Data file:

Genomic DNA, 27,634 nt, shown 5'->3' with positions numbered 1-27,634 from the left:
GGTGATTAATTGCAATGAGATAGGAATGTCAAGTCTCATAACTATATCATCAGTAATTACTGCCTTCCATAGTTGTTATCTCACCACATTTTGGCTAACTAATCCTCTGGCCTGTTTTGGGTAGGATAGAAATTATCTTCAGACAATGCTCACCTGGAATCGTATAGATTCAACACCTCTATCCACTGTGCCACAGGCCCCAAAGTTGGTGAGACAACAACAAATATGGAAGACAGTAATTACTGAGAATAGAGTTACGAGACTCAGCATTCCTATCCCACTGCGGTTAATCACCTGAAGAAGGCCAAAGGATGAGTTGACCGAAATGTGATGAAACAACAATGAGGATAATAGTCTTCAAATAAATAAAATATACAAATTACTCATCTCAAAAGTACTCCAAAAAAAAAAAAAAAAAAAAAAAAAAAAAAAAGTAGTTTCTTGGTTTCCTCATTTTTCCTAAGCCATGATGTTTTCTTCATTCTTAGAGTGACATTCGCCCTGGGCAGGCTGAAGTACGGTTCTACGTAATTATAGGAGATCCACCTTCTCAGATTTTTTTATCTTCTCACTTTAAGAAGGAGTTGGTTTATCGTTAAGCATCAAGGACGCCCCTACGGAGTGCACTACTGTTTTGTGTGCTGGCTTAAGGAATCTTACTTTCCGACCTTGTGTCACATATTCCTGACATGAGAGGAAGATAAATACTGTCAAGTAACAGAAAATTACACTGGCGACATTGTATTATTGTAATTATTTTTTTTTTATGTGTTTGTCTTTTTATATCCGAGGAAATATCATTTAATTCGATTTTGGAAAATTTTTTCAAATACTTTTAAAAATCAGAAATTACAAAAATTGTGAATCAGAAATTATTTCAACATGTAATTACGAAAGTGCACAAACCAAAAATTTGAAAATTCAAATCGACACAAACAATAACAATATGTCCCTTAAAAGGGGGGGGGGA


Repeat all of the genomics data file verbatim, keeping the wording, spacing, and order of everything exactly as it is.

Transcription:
Genomic DNA, 27,634 nt, shown 5'->3' with positions numbered 1-27,634 from the left:
GGTGATTAATTGCAATGAGATAGGAATGTCAAGTCTCATAACTATATCATCAGTAATTACTGCCTTCCATAGTTGTTATCTCACCACATTTTGGCTAACTAATCCTCTGGCCTGTTTTGGGTAGGATAGAAATTATCTTCAGACAATGCTCACCTGGAATCGTATAGATTCAACACCTCTATCCACTGTGCCACAGGCCCCAAAGTTGGTGAGACAACAACAAATATGGAAGACAGTAATTACTGAGAATAGAGTTACGAGACTCAGCATTCCTATCCCACTGCGGTTAATCACCTGAAGAAGGCCAAAGGATGAGTTGACCGAAATGTGATGAAACAACAATGAGGATAATAGTCTTCAAATAAATAAAATATACAAATTACTCATCTCAAAAGTACTCCAAAAAAAAAAAAAAAAAAAAAAAAAAAAAAAAGTAGTTTCTTGGTTTCCTCATTTTTCCTAAGCCATGATGTTTTCTTCATTCTTAGAGTGACATTCGCCCTGGGCAGGCTGAAGTACGGTTCTACGTAATTATAGGAGATCCACCTTCTCAGATTTTTTTATCTTCTCACTTTAAGAAGGAGTTGGTTTATCGTTAAGCATCAAGGACGCCCCTACGGAGTGCACTACTGTTTTGTGTGCTGGCTTAAGGAATCTTACTTTCCGACCTTGTGTCACATATTCCTGACATGAGAGGAAGATAAATACTGTCAAGTAACAGAAAATTACACTGGCGACATTGTATTATTGTAATTATTTTTTTTTTATGTGTTTGTCTTTTTATATCCGAGGAAATATCATTTAATTCGATTTTGGAAAATTTTTTCAAATACTTTTAAAAATCAGAAATTACAAAAATTGTGAATCAGAAATTATTTCAACATGTAATTACGAAAGTGCACAAACCAAAAATTTGAAAATTCAAATCGACACAAACAATAACAATATGTCCCTTAAAAGGGGGGGGGGA